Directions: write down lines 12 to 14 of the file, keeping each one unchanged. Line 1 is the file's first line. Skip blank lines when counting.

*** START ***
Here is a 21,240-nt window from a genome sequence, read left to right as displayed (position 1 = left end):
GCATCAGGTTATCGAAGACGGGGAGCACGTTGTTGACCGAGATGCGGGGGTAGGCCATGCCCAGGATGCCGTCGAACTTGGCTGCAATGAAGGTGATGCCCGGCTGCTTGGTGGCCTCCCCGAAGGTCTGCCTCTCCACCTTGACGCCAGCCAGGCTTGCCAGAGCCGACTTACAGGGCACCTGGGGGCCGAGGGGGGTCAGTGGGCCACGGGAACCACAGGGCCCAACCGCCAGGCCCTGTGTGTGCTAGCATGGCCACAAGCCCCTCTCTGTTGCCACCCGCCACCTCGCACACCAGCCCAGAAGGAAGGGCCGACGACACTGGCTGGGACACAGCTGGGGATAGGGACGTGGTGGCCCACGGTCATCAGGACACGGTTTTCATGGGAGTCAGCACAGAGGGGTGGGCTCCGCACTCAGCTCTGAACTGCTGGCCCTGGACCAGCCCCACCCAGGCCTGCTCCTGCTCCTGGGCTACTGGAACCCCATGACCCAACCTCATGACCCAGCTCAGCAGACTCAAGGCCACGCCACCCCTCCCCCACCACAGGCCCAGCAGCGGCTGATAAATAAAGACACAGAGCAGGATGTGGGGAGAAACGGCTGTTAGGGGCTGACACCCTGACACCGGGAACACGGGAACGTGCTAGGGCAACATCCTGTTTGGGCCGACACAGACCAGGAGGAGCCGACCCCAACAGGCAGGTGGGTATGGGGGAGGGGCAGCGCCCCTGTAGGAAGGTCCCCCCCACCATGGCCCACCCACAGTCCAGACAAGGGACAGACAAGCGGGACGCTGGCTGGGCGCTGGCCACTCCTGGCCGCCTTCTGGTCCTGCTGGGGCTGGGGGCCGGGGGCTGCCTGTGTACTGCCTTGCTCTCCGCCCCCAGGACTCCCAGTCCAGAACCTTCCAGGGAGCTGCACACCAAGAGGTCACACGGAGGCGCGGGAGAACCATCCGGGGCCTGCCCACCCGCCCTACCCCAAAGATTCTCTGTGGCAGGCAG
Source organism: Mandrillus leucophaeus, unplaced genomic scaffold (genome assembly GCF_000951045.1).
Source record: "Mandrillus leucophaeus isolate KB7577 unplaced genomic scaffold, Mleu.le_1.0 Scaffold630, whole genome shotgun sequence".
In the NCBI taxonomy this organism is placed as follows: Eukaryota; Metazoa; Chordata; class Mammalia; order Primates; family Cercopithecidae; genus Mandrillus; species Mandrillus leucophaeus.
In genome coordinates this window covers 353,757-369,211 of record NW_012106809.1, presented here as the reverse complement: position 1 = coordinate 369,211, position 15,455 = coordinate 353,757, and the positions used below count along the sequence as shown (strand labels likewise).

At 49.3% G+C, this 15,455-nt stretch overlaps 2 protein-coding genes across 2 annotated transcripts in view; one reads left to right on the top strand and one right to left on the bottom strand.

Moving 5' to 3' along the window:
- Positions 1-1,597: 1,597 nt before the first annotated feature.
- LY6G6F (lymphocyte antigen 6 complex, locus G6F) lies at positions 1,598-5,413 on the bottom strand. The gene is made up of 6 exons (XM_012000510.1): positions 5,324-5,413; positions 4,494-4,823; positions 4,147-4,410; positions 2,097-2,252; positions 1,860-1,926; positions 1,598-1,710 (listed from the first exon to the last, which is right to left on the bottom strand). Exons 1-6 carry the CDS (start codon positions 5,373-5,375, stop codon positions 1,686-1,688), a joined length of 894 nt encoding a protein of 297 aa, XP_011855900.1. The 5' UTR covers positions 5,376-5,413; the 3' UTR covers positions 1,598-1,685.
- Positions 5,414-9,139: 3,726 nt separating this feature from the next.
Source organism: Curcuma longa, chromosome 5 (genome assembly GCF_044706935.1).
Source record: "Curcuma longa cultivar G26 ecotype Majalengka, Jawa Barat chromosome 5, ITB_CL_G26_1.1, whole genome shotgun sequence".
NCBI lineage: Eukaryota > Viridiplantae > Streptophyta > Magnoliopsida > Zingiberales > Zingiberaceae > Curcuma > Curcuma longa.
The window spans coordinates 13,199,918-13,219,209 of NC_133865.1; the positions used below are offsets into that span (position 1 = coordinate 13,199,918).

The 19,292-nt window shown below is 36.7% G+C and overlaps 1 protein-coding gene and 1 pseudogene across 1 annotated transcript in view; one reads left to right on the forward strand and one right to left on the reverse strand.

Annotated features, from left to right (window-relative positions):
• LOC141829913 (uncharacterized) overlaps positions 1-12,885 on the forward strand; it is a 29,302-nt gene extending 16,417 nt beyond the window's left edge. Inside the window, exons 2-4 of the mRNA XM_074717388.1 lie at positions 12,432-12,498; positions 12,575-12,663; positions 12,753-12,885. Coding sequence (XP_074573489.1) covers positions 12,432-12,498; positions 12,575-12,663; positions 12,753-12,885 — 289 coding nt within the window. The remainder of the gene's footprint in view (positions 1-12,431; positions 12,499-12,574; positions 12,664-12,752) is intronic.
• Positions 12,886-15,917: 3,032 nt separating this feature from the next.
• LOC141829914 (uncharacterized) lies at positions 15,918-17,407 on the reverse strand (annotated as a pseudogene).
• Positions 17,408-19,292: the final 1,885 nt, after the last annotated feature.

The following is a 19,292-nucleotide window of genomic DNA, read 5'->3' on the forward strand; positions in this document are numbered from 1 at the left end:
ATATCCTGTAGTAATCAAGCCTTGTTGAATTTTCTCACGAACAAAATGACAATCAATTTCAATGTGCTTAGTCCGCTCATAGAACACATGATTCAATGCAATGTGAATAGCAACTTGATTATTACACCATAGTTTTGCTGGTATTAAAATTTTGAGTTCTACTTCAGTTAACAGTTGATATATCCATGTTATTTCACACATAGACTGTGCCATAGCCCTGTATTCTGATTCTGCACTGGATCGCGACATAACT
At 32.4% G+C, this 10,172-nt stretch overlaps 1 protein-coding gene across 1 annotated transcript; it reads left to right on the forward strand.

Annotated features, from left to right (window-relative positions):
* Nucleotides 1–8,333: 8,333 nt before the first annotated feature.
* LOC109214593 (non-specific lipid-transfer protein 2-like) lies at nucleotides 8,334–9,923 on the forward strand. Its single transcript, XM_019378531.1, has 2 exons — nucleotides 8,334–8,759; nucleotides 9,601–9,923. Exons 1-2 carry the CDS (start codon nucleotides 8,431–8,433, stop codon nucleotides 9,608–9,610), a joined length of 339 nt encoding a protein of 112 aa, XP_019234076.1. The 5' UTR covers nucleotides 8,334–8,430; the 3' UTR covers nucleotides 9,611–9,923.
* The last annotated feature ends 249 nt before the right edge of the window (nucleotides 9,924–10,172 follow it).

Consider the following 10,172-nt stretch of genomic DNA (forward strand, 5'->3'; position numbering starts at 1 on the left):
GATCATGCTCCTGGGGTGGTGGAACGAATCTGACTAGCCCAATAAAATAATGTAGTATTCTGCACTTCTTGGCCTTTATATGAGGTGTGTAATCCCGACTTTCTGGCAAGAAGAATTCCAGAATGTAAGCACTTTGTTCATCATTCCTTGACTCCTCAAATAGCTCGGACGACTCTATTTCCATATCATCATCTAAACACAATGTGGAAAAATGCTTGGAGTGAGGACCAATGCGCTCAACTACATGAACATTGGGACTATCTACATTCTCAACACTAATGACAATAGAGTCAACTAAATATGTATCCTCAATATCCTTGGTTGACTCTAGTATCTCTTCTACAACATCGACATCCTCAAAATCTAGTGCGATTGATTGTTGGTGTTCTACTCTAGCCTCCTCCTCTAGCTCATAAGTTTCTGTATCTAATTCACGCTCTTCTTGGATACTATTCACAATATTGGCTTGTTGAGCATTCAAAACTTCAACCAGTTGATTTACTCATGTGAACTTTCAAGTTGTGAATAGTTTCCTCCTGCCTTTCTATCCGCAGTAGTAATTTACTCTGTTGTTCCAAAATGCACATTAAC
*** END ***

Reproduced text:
Source organism: Curcuma longa, chromosome 5 (genome assembly GCF_044706935.1).
Source record: "Curcuma longa cultivar G26 ecotype Majalengka, Jawa Barat chromosome 5, ITB_CL_G26_1.1, whole genome shotgun sequence".
NCBI lineage: Eukaryota > Viridiplantae > Streptophyta > Magnoliopsida > Zingiberales > Zingiberaceae > Curcuma > Curcuma longa.